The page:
7. A synthetic slag composition as in claim 1, wherein said composition after fusion has a flowidity of 13.3 inches and a plastic deformation point of 1,6I5 F., and said composition having on an as-batched basis a chemical analysis for fusible oxides and fluorides consisting essentially of 5,0: 4.0 percent by wt. Na,0 10.0 percent by wt. CaF, 30.0 percent by wt. CaO 25.0 percent by wt. SiO- 23.0 percent by wt. LiF 8.0 ercent by wt.

Sic), l0; to 55% by wt. CaO 57: to 40% by wt. Cal, 5% to 409? by wt.

KB,O+K,O (either or both} Li O+LiF (either or both) 5'1 to 30% by wt. 0.5% to is; by wt.

8,0, 0 to 30% by wt. H,O,CaF,+LiF greater than 15';

by wt.

said oxide and fluoride content having the empirically determined relationship with the flowidity and the plastic deformation point of said slag composition expressed by the following equations:

Flowidity (inches) maintaining said flowidity between about 2 inches and about 16 inches, said plastic deformation point being maintained between about l,lO0 F. and about 1,700 F., and maintaining the alumina solubility in excess of 20 percent by weight.

*zgggy 4 UNITED STATES PATENT OFFICE QERTIFICATE 0F QORECTION Patent No. 3,649,249 Dated March 14, 1972 Inventofls) Halley. Grimes. Mills and Yalamanchili It is certified that error appears in the above-identified patent and that said Letters Patent are hereby corrected as shown below:

y; Col. 2, line 55, "B 0 CaF +LiF" should read B 0 +CaF +LiF-. Col 4, line 74, "par icu ar" should read --par iculate. Col. 5, line 13, "o f'f should read -an-. Col. 7, line 23, "A'[ should read Ihe-. Col. 9, line 3, after "steel" insert sheet--; line 12, after "serious" insert' -surface-. Col. 10, line 54, last line of Equation B, 0.20 wt. (Si0 should appear directly below 0.32 wt. -(LiF Li 0)'"- line 68, after "a" insert -chemical--. Col. 12, ine l9, "Ka should read -Na line 22, "B O CaF should read --B 8 +CaF Signed and sealed this 26th day of September 1972.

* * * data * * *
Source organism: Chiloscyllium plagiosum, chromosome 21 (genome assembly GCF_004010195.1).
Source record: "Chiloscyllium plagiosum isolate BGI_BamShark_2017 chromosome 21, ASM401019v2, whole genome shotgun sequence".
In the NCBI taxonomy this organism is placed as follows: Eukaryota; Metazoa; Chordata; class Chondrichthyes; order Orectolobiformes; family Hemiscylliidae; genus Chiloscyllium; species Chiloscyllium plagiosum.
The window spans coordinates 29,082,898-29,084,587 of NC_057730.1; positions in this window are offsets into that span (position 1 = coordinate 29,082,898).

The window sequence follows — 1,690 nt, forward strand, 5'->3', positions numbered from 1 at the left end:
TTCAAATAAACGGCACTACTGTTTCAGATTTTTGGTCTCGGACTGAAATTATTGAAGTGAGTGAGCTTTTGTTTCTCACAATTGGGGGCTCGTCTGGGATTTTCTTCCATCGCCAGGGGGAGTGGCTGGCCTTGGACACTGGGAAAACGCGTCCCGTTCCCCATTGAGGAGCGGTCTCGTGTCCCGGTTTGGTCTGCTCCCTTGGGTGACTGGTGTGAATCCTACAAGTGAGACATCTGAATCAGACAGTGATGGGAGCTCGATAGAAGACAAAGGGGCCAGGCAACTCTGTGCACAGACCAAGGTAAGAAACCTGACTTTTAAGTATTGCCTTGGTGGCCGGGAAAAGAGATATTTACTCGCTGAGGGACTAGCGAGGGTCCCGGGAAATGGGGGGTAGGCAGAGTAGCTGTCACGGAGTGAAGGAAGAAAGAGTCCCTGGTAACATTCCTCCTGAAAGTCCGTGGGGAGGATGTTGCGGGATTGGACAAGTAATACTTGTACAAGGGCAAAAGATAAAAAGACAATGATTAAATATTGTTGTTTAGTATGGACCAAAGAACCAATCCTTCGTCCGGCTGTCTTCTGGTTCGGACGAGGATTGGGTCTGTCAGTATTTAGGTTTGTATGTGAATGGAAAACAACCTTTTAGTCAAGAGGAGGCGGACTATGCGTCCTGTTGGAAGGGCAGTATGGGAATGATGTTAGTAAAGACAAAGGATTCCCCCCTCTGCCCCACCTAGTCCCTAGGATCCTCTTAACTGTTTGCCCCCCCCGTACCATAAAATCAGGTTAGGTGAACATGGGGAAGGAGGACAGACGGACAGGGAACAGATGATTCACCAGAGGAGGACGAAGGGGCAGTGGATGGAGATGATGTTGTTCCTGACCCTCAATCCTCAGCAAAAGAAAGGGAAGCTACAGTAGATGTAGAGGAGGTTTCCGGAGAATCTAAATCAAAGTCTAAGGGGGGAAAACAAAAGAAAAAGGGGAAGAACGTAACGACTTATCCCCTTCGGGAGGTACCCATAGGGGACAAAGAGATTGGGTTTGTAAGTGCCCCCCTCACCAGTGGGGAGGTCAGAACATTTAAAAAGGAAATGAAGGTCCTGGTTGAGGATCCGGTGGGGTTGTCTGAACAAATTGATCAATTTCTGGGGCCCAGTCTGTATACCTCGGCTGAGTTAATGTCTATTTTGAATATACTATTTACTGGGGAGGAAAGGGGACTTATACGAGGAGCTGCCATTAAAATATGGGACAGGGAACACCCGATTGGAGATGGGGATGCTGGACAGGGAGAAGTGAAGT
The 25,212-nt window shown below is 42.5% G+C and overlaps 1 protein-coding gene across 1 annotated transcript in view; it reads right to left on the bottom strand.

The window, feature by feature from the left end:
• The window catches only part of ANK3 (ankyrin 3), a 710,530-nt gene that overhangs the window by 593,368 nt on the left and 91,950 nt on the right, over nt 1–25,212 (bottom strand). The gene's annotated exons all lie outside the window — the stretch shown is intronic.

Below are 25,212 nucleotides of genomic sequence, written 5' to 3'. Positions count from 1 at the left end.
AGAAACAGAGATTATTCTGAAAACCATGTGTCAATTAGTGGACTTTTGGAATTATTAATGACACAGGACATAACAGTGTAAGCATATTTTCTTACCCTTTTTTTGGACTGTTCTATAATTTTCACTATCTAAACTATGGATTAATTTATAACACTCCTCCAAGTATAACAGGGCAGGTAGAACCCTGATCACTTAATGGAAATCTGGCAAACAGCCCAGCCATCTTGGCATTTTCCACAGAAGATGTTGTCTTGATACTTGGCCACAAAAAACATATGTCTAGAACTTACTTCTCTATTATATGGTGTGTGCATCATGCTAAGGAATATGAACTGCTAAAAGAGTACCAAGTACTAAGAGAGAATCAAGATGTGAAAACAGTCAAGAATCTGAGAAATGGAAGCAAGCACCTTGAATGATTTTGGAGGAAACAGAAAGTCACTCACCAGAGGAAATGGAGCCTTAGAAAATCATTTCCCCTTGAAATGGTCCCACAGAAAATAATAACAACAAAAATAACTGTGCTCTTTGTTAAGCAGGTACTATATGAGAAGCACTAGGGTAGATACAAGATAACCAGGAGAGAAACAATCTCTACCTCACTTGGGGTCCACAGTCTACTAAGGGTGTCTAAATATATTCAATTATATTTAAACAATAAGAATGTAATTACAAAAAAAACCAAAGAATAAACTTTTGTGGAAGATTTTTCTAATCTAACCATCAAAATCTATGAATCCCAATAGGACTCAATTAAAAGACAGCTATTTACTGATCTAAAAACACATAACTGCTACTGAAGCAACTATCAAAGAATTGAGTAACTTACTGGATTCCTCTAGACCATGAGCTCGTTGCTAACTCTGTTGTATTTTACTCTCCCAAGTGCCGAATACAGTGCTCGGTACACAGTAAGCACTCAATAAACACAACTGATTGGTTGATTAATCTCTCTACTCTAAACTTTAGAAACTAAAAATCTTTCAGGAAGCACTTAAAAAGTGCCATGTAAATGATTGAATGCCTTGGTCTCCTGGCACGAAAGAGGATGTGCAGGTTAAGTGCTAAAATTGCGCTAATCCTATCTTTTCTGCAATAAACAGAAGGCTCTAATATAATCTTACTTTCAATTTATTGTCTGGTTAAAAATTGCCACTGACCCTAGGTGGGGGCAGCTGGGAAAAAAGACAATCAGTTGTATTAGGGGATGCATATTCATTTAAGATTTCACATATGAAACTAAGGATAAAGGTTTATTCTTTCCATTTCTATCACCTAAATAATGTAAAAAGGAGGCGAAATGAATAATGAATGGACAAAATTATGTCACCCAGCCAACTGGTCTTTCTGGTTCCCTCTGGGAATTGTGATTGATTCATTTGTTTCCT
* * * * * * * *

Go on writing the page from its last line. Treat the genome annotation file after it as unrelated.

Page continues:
(SEAL) v Attest:

EDWARD M.FLETCHER, JR. ROBERT GOTTSGHALK Attesting Officer Commissioner of Patents PO-1O5O UNITED STATES PATENT OFFICE CERTIFICATE OF COEQTIN Patent No. 3 649 249 Dated arch 14 1972 Inventor(s) James W Halley et 31 It is certified that error appears in the above-identified patent and that said Letters Patent are hereby corrected as shown below:

On the front page format, following the Abstract, "'9 Claims, No Drawings" should read 9 Claims, 2 Drawing Figures Insert the attached sheets as part of the Letters Patents.

Signed and sealed this 27th day of February 1973.

(SEAL) Attest:

EDWARD M.FLETCHER,JR. ROBERT GOTTSCHALK Attesting Officer Commissioner of Patents

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Classifications
U.S. Classification75/305
International ClassificationC21C7/076, B22D11/11, C21C7/04
Cooperative ClassificationB22D11/11, C21C7/076
European ClassificationC21C7/076, B22D11/11